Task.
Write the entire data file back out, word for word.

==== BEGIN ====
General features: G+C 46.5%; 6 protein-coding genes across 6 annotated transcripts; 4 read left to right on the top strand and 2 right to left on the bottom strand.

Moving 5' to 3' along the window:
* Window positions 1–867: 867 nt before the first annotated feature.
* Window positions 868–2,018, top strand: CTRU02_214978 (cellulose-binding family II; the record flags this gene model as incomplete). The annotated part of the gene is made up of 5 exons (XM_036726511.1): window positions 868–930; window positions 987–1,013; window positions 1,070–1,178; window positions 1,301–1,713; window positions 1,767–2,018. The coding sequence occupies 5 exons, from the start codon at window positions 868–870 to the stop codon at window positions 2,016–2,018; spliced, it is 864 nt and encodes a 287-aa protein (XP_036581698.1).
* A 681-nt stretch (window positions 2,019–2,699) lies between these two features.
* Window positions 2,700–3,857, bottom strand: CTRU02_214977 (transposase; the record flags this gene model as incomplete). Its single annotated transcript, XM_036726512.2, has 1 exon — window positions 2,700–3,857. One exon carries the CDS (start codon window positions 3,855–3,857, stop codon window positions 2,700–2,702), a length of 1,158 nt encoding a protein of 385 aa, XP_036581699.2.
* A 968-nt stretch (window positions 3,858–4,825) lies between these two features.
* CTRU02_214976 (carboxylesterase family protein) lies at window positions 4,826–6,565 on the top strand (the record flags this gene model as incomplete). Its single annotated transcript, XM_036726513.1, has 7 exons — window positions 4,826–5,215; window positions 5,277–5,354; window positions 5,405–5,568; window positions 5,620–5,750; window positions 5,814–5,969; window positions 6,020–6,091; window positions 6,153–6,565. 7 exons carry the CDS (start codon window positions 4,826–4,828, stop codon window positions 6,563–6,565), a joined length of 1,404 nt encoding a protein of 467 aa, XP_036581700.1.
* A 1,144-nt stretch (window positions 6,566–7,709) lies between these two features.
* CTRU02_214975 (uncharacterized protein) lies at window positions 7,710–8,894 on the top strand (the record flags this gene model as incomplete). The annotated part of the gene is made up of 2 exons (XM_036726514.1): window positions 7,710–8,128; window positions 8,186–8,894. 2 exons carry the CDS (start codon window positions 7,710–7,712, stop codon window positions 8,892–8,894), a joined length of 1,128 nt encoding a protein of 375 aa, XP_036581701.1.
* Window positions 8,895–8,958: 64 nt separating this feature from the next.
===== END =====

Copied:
General features: G+C 46.5%; 6 protein-coding genes across 6 annotated transcripts; 4 read left to right on the top strand and 2 right to left on the bottom strand.

Moving 5' to 3' along the window:
* Window positions 1–867: 867 nt before the first annotated feature.
* Window positions 868–2,018, top strand: CTRU02_214978 (cellulose-binding family II; the record flags this gene model as incomplete). The annotated part of the gene is made up of 5 exons (XM_036726511.1): window positions 868–930; window positions 987–1,013; window positions 1,070–1,178; window positions 1,301–1,713; window positions 1,767–2,018. The coding sequence occupies 5 exons, from the start codon at window positions 868–870 to the stop codon at window positions 2,016–2,018; spliced, it is 864 nt and encodes a 287-aa protein (XP_036581698.1).
* A 681-nt stretch (window positions 2,019–2,699) lies between these two features.
* Window positions 2,700–3,857, bottom strand: CTRU02_214977 (transposase; the record flags this gene model as incomplete). Its single annotated transcript, XM_036726512.2, has 1 exon — window positions 2,700–3,857. One exon carries the CDS (start codon window positions 3,855–3,857, stop codon window positions 2,700–2,702), a length of 1,158 nt encoding a protein of 385 aa, XP_036581699.2.
* A 968-nt stretch (window positions 3,858–4,825) lies between these two features.
* CTRU02_214976 (carboxylesterase family protein) lies at window positions 4,826–6,565 on the top strand (the record flags this gene model as incomplete). Its single annotated transcript, XM_036726513.1, has 7 exons — window positions 4,826–5,215; window positions 5,277–5,354; window positions 5,405–5,568; window positions 5,620–5,750; window positions 5,814–5,969; window positions 6,020–6,091; window positions 6,153–6,565. 7 exons carry the CDS (start codon window positions 4,826–4,828, stop codon window positions 6,563–6,565), a joined length of 1,404 nt encoding a protein of 467 aa, XP_036581700.1.
* A 1,144-nt stretch (window positions 6,566–7,709) lies between these two features.
* CTRU02_214975 (uncharacterized protein) lies at window positions 7,710–8,894 on the top strand (the record flags this gene model as incomplete). The annotated part of the gene is made up of 2 exons (XM_036726514.1): window positions 7,710–8,128; window positions 8,186–8,894. 2 exons carry the CDS (start codon window positions 7,710–7,712, stop codon window positions 8,892–8,894), a joined length of 1,128 nt encoding a protein of 375 aa, XP_036581701.1.
* Window positions 8,895–8,958: 64 nt separating this feature from the next.